Laniatque capillos Et secat ungue genas et humi moriendo uolutat Jd regina uidens affatur taliter illum Hec tua que moritur sic pro te Guendoloena Quid faciet.dabitur ue uiro uiduamue manere: Precipis.nemorisque uirentes Leta colet saltus.fletuque fluit.et abire Laborat Et fremit et pugnat.nec illam: Sicut erat solitus gaudenti cernere uultu Jlla dolet.dum te pociatur amante Vocibus hiis igitur respondit talia vates Nolo soror pecudem patulo que fontis hiatu Diffundit latices ut uirginis urna sub estus Nec curam mutabo meam uelut orpheus olim Quando suos calathos pueris commisit habendos Euridice stigias plus quam transnauit harenas Mundus ab alterutro ueneris sub labe manebo Huic igitur detur nubendi iusta facultas Arbitrioque suo quem gestit ducere ducat Precaueat tamen ipse sibi qui duxerit illam Obuius ut numquam michi sit nec cominus astet Set se diuertat.Jmprobus ille suis non uult desistere ceptis Set perstat reserare fores.ne si michi congrediendi .nec uult remanere.famulos que fremendo coartatDenique cum nullus posset retinere uolentem Jre uirum iussit cicius Regina venire Eius ad abcessum absentem guendoloenam Jlla uenit suplex que uirum remanere precatur Spernit at ille preces.aut tecum quocumque recesseris ire Jbit enim tecumque nemus.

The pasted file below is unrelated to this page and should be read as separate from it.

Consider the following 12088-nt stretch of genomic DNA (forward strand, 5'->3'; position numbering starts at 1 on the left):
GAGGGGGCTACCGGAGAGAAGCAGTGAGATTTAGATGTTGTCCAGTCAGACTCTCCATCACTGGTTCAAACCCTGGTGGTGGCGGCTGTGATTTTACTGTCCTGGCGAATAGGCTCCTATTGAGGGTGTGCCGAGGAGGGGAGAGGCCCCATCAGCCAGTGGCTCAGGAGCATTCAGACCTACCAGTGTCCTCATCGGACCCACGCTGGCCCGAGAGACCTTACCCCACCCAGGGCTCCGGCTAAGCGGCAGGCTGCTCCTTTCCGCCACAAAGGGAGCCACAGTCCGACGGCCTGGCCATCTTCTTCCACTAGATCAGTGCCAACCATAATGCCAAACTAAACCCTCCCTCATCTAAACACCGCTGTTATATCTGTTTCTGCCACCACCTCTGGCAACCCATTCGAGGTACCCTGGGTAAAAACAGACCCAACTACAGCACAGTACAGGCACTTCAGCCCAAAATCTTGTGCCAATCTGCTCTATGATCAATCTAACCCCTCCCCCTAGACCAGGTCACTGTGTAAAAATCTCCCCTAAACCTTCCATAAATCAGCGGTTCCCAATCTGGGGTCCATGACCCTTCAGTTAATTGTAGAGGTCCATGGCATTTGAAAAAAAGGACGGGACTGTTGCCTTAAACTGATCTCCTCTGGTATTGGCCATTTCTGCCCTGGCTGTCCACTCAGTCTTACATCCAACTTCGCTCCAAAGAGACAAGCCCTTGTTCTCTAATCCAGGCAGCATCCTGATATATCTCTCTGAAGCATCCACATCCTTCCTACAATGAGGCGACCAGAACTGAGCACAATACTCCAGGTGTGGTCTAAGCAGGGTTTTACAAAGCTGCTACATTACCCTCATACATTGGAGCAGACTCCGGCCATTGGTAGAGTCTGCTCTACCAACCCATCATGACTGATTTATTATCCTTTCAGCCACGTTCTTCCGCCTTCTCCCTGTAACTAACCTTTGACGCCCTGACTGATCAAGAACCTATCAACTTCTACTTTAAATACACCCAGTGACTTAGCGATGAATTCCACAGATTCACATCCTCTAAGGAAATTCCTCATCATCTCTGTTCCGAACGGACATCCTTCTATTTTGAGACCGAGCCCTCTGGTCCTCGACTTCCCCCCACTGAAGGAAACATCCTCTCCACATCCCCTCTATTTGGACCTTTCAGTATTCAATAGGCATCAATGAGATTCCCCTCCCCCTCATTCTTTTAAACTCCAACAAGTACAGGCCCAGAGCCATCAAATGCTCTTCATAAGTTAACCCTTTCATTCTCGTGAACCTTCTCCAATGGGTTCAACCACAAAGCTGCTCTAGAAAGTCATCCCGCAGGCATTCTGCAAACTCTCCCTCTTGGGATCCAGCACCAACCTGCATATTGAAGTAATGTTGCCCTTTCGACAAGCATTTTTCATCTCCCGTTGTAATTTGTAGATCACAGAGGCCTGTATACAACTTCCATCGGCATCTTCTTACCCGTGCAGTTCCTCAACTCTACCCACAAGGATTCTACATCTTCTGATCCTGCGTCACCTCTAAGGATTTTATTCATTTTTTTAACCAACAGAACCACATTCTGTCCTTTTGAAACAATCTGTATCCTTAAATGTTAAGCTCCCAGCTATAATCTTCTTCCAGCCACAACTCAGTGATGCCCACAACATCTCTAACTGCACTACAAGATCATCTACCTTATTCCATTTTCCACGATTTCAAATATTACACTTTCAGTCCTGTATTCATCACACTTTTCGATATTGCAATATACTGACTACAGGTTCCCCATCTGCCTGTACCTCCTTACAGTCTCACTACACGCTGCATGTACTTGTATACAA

uenerem que sue sciuisse sororis Mentitum que tamen pueri de morte putebant Quam dixit ternam cum dicere debuit unam Jnde diu sua uisa fuit uox uana per annos Donec ad etatem uenit puer ille uirilem Tum cunctis patefacta fuit multisque probata Nam dum uenatum canibus comitantibus iret Aspexit ceruum nemoris sub fronde latentem Dissoluit que canes.insequitur que Nunc cornu.uibratum sentiat ensem Cumque dies aderit sollempni lege iugali Diuerse que dapes conuiuis distribuentur Ipsemet interero donis munitus honestis Ditabo que datam profuse Guendoloenam Dixerat atque uale gradiens subiunxit utrique Et peciit siluas nullo prohibente cupitas Guendoloena manet spectans in limine tristis Et regina.simul.Copia prestetur.qui ceruo deuia viso: Transcendunt complentque suis latratibus auras Ipsemet urget equum calcaribus.et ceruum per saxa iacentia querit Contigit interea dum duceret impetus ipsum: .nunc ore monens operis que ministros Jncrepat.atque iubet cursu ciciore uenire Mons ibi celsus erat circumdatus undique saxis Juxta quem fluuius subtus per plana fluebat Hunc fera transcendit fugiens dum uenit in amnem Exegit que suas solito de more Latebras Jnstigat iuuenis montem quoque tramite recto Preterit. casuque mouentur amici Mirantur que nimis rerum secreta furentem Nosse uirum.